Happy Burns Night! January 25th is, in Scotland, known as Burns Night. It’s when we celebrate our beloved bard, Robert Burns; it’s a celebration involving haggis, neep, tatties and considerable amounts of whisky. So logic would dictate that the following soup involve haggis, and well, everyone has boundaries. Mine involve having haggis soup.
Given that it wouldn’t be unusual to find lentils in haggis (the haggis eat them as part of their extensive grazing diet), a soup involving lentils seems kind of appropriate. This is also pretty much the laziest soup in my repertoire which also seems pretty appropriate — a Burns Supper shouldn’t involve much preparation. Well, I mean, there’s the peeling of the tatties and, okay, so a Burns Supper does involve a bit more preparation but I’m running away with myself here.
Onto the ingredients!
- 1 cup red split lentils
- 4 tbsp tomato paste
- 2 tsp/cloves garlic
- 1 tsp mustard
- 1 tsp each of coriander leaf and parsley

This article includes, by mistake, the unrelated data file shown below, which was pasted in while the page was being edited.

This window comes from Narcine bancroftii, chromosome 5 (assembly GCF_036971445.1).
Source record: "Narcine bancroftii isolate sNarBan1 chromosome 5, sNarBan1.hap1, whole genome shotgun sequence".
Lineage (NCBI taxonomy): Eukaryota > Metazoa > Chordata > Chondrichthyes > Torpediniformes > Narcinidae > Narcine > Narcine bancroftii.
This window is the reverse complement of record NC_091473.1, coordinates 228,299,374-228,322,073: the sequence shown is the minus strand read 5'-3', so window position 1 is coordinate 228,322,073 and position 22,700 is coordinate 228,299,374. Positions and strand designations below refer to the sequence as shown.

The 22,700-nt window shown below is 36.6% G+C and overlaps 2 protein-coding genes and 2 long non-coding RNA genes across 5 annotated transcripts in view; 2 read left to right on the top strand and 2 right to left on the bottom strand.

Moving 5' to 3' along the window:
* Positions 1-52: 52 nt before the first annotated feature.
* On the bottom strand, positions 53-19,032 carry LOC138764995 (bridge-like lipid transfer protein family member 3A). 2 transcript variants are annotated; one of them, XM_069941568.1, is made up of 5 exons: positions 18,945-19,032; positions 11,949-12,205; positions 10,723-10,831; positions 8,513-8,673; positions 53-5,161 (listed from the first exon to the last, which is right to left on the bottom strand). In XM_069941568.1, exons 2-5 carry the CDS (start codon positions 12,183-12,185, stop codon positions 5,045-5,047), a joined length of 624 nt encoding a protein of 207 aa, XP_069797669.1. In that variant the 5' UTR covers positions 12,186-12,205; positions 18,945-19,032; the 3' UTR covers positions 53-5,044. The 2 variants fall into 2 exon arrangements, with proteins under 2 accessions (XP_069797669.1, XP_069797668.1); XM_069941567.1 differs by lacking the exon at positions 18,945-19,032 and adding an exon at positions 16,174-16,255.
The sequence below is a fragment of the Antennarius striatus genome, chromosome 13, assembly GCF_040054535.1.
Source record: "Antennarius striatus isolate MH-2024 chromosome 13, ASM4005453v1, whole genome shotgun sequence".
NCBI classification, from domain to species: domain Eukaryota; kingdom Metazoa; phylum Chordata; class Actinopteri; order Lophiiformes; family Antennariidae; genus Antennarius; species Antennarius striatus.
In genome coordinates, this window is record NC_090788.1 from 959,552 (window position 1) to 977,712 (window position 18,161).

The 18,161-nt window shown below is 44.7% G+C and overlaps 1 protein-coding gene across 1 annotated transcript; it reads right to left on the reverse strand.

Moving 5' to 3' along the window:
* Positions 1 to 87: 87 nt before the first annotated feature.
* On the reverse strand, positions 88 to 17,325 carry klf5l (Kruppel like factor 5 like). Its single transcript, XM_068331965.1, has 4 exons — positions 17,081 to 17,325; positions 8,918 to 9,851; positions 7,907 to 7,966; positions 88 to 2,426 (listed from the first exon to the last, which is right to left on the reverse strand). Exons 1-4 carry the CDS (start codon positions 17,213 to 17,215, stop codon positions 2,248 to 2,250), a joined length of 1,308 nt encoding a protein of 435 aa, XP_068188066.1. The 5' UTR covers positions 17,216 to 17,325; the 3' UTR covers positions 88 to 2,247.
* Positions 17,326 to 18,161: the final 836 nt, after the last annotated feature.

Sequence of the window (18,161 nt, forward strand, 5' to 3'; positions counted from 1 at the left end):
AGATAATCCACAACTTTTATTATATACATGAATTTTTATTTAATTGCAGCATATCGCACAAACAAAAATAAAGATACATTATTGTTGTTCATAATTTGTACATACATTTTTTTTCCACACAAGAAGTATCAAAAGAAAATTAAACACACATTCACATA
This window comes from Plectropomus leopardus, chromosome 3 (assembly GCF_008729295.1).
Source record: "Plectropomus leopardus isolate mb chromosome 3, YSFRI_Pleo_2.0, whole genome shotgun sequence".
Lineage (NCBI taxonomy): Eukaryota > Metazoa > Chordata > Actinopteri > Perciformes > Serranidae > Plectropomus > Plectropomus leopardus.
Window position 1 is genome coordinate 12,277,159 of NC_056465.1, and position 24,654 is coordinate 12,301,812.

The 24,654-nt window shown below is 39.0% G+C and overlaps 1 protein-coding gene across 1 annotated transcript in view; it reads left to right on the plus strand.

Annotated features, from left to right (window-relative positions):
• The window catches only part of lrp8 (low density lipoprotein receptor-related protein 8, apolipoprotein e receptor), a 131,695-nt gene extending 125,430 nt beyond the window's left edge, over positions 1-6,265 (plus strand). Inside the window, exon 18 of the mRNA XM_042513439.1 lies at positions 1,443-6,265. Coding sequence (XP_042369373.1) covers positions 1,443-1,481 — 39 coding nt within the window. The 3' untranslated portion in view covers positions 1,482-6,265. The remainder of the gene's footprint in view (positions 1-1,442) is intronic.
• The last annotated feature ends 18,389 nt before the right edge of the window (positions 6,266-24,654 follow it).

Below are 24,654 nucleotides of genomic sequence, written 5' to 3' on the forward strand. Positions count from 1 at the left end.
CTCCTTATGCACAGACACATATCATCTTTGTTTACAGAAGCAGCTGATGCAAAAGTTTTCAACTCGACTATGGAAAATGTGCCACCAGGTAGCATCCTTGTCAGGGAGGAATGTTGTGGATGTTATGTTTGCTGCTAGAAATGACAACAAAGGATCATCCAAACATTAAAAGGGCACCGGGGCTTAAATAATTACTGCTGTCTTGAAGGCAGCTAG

- ½ tsp each of smoked paprika, coriander seed, ginger, and cumin
A word or two about the ingredients is needed here, I think. I’ve reduced rather drastically the amount of garlic, mustard, herbs and spices. The reason behind this is that I know not everyone likes strong flavours and, well, we all have different versions of how much garlic, for instance, is too much. I generally use way, way more garlic, mustard, herbs and spices.
Put a little oil in the saucepan, and heat the garlic, mustard, herbs and spices for a couple of minutes. Then add water (around 2 litres or a bit more than 2 quarts) and bring to the boil. Add the lentils and cook as instructed (mine were done for 45 minutes as per the packet instructions). Towards the end of the cooking time, add the tomato paste. And — hooray! — we have a lovely pot of soup.
This is a soup that we love to have with a loaf of bread that’s not long out of the oven, but there are lots of ways to enjoy this soup, and finding your own way is all part of the fun!
And so, even if this isn’t quite a traditional Burns Supper, this would be the point to say grace:
Some hae meat and canna eat,
And some wad eat that want it;
But we hae meat, and we can eat,
And sae let the Lord be thankit.
After that, it’s simply a case of addressing the haggis and tucking in!